Brachytherapy for Prostate Cancer
What is brachytherapy?
Brachytherapy is radiation therapy that is given inside the body. Radioactive material is put either into or near the tumor. The material may be left in your body or taken out. The tissues closest to the radioactive material receive the most radiation. The tissues further away receive less radiation. This often results in less damage to healthy tissues than when external beam radiation is used. Brachytherapy delivers a higher dose of radiation in a shorter period of time than external beam radiation. Brachytherapy is used to treat some cases of prostate cancer.
What are the different types of brachytherapy for prostate cancer?
Brachytherapy is most often used for prostate cancer that has not moved outside of the prostate gland or the area around it. It may be used with traditional (external beam) radiation when the cancer is more advanced to deliver even higher doses of radiation to the prostate.
Prostate cancer can be treated with low dose rate (LDR) brachytherapy or high dose rate (HDR) brachytherapy.
Low Dose Rate (LDR) Brachytherapy Procedure
LDR brachytherapy may also be called seed therapy, seed implantation, or permanent brachytherapy. It is done in the operating room, and you are usually given general anesthesia to put you to sleep. While you are asleep, a temporary urinary catheter is placed to empty your bladder. Thin needles are placed through the perineum skin (the area between the anus and the scrotum) into the prostate, using ultrasound imaging and a template (small grid) to guide them. The radioactive seeds are inserted through the needles and into the prostate. The needles are taken out, leaving the seeds behind, spaced throughout the prostate. The seeds are not taken out and stay in the prostate. The number of seeds depends on the size of the prostate glands but is often around many dozens. The seeds slowly release radiation into the surrounding tissue, over several months, killing the cancer cells.
LDR brachytherapy is done as an outpatient procedure, and you will go home after a short time in the recovery room. Because of the seeds, your provider may tell you to:
- Limit close contact with children and pregnant women.
- Avoid having children sit on your lap for long periods.
- Avoid sexual intercourse for some time.
- Use a condom during sexual intercourse in case a seed is passed in your semen.
There is also a small risk of the seeds getting out of the prostate and moving to somewhere else in the body such as the chest, abdomen, or pelvis. This is extremely rare, and your provider would let you know if the seed needed to be retrieved if it were to move outside the prostate.
High Dose Rate (HDR) Brachytherapy Procedure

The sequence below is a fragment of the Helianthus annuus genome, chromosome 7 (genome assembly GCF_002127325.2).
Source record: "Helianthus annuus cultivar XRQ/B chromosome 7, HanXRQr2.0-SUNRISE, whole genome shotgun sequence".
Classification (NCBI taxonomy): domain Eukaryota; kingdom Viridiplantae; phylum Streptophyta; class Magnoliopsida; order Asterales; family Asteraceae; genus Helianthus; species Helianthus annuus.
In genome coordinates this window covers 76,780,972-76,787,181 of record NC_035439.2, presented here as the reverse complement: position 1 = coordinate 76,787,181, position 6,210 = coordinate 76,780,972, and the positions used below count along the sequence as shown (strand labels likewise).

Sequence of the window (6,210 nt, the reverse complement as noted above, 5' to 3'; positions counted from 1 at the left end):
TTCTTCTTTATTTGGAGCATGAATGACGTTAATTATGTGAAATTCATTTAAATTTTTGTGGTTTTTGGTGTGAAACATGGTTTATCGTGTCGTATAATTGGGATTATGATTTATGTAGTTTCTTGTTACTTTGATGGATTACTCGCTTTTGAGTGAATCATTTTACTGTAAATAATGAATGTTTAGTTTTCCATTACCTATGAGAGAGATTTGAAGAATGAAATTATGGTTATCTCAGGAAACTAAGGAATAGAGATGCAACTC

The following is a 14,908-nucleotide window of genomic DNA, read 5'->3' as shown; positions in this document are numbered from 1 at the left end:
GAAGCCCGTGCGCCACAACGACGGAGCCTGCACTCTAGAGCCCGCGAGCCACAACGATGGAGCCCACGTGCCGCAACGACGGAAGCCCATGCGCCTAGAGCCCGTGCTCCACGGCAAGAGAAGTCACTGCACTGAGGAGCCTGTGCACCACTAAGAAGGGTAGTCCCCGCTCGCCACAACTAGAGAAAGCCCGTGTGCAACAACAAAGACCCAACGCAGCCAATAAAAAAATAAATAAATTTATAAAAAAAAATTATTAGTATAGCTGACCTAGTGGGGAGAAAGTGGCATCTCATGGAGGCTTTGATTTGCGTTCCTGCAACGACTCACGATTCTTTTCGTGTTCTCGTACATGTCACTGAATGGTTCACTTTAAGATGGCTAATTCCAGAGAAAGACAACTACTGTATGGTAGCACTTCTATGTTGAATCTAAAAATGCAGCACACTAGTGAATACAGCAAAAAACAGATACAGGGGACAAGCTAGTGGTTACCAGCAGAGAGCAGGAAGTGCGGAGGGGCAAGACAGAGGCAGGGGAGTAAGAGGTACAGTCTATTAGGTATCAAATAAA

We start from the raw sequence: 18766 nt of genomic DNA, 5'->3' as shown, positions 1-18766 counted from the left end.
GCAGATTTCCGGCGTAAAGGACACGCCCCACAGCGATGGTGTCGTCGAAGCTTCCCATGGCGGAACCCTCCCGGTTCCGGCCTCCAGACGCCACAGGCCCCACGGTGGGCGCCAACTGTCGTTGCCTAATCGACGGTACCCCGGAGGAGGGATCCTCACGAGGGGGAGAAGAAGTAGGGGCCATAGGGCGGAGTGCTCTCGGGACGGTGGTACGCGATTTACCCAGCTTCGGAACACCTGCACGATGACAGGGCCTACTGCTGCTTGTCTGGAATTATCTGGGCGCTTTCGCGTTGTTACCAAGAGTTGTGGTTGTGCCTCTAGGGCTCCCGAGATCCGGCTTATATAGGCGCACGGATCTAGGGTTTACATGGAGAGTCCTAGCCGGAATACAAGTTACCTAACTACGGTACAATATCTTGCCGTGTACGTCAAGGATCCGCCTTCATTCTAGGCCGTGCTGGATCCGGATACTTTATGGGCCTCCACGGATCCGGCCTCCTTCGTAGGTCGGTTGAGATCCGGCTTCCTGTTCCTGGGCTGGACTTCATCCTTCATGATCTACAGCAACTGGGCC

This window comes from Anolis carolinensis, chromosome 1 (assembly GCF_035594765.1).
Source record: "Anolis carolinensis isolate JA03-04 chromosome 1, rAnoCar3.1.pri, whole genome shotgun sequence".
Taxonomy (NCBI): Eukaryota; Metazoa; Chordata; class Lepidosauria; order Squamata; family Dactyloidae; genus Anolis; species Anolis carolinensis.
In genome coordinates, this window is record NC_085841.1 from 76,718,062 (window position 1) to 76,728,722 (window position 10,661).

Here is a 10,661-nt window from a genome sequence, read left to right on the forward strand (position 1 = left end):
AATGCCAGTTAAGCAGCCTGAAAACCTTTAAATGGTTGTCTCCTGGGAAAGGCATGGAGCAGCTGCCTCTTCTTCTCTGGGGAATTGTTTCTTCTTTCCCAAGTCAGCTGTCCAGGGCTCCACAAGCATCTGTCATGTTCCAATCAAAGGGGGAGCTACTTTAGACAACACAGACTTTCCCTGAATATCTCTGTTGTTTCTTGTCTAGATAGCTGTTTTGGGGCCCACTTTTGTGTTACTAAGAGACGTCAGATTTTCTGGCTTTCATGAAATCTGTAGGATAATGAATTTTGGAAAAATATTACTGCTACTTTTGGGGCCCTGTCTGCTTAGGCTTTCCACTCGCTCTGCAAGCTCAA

High dose rate brachytherapy may be called HDR, remote afterloading brachytherapy, or temporary brachytherapy. This procedure is done in the operating room most often with general anesthesia to put you to sleep. Hollow needles are placed through the perineum skin (the area between the anus and the scrotum), and into the prostate. In some cases, a template (small grid) can be used to help guide the needles. An ultrasound probe is placed in the rectum to make sure the needles are placed correctly.
While you are asleep, a temporary urinary catheter is placed to empty your bladder. Also, while you are asleep, the needles are adjusted and ultrasound images are taken. These images are used to plan your treatment, called ultrasound-based HDR prostate brachytherapy. Your treatment plan will be made to treat the prostate gland and cancer. A CT scan or MRI scan may also be done to help make your treatment plan.
Some clinics may wake you up once the catheter and needles are in place while other clinics may keep you under general anesthesia throughout the entire treatment.
Once the treatment plan is ready to be delivered, the brachytherapy machine is connected to the catheters. The machine automatically pushes the radioactive source into each of the catheters one by one removing it according to the treatment plan. The amount of time the source stays in a position is called the ‘dwell time’. The dwell time is programmed to ensure the planned dose is given to the prostate. It is also designed to ensure other body parts, like the urethra, rectum, and bladder, receive as little radiation as possible.
To prevent exposure to others, no one is allowed in the treatment room while the source is out of the machine and inside the patient. After the treatment, the radioactive source is removed from your body, and you are not radioactive. The needles and urinary catheter are also removed. Depending on your type of prostate cancer, you may have this procedure repeated once more after a 1–2-week break.
Side effects can include pain or swelling in the perineum and burning and hesitancy with urination due to the urinary catheter, which can last up to 2 weeks. Long-term side effects (months to years after treatment) may include:
- Burning with urination.
- Urinary incontinence (not being able to hold your urine).
- Urgent bowel movements.
- Rectal bleeding.
- Erectile dysfunction (not being able to get or maintain an erection).
Choosing Your Treatment
Not all prostate cancers can be treated with brachytherapy. You should talk to your provider about what treatment is best for you. It is important to talk about possible side effects from each treatment, as these can depend on your age and overall health condition. Each treatment has different recovery times as well. These may help you decide which treatment is best for you.
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